Cyclists are prone to overuse injuries due to the high volume nature of training, so will often spend a bit of time in the treatment room of their favourite Physio. Your patients bike setup can load the body in a way that can contributes to pain or decreased performance, but your patients physical range of movement and control may also be the reason for their pain on and off the bike. So, what is the best way to approach your cyclists treatment - work on their body, or on their bike first?
In this presentation by Rob Standen, from Penrith Physiotherapy and Sports Centre, Physio to the Penrith Panthers for 15 years, and currently a keen cyclist who performs lots of bike setups on triathlete and cyclist patients regularly. Learn how to assess your cyclists, perform a screening of their range of movement, motor control and identify what may be related to their symptoms. Identify their current setup of their bike, and which particular musculoskeletal issues are related to different positions on their bike. Learn about musculoskeletal issues your patients may commonly have if their seat is too low, too high, too far forward, too far back, handlebar stem is too short or long, and other setup issues eg if your patient presents with anterior knee pain/PFJ pain.
In this video you will learn:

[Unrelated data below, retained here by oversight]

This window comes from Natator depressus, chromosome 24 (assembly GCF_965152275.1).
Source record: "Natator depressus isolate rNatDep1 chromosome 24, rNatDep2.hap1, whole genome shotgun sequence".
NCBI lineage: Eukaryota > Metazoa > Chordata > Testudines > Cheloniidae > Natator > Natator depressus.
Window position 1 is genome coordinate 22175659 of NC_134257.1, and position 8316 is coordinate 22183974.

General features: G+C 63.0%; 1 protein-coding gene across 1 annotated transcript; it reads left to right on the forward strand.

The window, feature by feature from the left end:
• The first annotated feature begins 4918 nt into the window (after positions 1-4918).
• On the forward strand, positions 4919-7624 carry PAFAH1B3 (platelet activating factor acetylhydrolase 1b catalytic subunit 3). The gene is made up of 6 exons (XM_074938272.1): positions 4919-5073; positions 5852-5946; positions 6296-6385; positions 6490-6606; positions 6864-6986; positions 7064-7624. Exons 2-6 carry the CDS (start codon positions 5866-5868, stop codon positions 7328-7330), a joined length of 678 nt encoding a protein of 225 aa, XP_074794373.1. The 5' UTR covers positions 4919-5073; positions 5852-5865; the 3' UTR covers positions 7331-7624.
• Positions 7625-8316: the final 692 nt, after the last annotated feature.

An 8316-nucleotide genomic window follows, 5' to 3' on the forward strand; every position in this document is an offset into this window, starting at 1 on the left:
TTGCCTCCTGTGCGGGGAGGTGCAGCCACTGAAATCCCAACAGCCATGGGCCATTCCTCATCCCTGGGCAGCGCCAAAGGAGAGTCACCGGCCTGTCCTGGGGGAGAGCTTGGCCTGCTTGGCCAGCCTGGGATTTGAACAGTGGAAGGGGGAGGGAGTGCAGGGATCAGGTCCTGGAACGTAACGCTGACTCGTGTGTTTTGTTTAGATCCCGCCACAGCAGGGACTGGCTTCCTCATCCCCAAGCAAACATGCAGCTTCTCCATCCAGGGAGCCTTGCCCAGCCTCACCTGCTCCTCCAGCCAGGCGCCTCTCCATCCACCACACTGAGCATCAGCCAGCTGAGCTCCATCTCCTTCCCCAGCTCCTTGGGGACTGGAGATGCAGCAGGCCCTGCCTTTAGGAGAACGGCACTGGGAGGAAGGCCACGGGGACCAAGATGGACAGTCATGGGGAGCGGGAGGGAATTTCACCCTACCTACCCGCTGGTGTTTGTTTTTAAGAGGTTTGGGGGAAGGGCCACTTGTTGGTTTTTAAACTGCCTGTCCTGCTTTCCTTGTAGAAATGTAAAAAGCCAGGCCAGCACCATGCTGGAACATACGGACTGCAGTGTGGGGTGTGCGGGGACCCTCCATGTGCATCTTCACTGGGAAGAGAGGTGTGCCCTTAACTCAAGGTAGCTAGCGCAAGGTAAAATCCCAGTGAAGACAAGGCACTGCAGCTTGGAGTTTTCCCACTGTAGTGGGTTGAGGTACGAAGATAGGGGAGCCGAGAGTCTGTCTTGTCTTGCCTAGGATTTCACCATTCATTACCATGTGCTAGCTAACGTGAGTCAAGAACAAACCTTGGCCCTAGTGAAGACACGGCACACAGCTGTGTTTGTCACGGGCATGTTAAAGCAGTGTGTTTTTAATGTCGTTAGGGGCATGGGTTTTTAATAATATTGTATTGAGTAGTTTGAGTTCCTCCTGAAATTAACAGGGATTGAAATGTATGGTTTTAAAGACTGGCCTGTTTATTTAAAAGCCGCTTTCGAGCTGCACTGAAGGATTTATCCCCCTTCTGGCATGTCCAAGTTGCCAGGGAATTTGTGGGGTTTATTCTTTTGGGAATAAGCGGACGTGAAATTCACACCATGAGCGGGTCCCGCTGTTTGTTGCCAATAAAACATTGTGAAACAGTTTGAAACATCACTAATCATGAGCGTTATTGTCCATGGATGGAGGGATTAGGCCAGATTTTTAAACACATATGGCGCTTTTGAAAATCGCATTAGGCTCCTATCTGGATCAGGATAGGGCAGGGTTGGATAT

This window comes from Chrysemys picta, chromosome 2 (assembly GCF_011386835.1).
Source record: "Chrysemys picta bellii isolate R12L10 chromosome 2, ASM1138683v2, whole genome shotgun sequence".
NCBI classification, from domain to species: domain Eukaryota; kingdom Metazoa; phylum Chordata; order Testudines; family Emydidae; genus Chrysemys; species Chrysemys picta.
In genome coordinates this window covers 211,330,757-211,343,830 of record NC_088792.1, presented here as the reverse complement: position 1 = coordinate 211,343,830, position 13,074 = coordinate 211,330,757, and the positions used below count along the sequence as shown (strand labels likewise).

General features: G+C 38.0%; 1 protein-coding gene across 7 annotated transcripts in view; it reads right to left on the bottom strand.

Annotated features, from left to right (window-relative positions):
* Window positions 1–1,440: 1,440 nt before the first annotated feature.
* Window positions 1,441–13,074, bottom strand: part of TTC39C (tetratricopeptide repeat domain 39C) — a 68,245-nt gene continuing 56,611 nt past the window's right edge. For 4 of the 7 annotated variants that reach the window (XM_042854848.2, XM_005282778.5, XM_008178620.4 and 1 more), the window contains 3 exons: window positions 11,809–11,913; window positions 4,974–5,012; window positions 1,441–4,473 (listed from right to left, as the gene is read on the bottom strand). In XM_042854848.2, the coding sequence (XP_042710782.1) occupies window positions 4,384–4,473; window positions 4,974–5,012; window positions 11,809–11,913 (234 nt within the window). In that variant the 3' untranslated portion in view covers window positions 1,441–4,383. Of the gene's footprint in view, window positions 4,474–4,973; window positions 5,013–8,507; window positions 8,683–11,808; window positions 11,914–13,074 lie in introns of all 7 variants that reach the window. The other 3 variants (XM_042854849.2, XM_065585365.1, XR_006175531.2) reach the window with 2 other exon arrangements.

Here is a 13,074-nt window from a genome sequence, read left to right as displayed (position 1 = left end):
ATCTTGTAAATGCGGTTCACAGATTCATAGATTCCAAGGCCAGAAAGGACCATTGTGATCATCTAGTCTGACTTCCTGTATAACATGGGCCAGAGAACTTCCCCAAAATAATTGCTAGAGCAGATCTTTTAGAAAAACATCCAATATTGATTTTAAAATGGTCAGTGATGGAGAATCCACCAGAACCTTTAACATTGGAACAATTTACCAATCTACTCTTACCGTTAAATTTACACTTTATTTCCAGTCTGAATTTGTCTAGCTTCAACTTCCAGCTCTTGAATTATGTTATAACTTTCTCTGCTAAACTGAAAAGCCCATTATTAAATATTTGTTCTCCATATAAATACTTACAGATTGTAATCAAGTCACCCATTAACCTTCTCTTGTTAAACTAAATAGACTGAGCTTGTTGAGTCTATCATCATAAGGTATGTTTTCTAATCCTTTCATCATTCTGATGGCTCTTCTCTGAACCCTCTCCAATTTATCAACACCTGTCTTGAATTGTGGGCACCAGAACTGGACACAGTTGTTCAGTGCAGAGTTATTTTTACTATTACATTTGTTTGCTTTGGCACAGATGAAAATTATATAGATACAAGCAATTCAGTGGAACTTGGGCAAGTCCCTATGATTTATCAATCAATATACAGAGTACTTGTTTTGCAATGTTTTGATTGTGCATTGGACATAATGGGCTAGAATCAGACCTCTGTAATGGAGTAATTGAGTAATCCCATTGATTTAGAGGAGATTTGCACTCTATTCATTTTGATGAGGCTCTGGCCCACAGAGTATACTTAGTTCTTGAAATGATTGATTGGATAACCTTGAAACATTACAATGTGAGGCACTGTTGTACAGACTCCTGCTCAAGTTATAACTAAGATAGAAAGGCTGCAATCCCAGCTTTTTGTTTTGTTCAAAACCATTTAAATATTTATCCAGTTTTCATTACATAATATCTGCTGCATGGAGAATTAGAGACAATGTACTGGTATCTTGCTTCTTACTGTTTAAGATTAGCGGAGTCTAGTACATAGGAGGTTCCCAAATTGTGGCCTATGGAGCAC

whether to setup the bike first or treat your patients motor patterns
what you need to measure to know if your patient is suitable for an off-the-shelf bike frame
an explanation and understanding of cycling terms
identifying training loads that may be related to their pain or injury
the muscles involved in the various stages of the pedal stroke
about ideal pedal float
how to setup cleats to the ideal position to improve efficiency and minimise pain
ideal joint angles at various points of the pedal stroke
knee and hip tracking that relates to their pain
ideal seat position
how to setup your patients on their bike, with three different setup options, from very easy through to a thorough setup, utilising various tools you have available in your clinic
when adjustments can be made to your patients bikes, and when they may need to purchase new components for their bike to help it fit them
Watch this video now to learn how to screen your patients, and set them up correctly on their bike.
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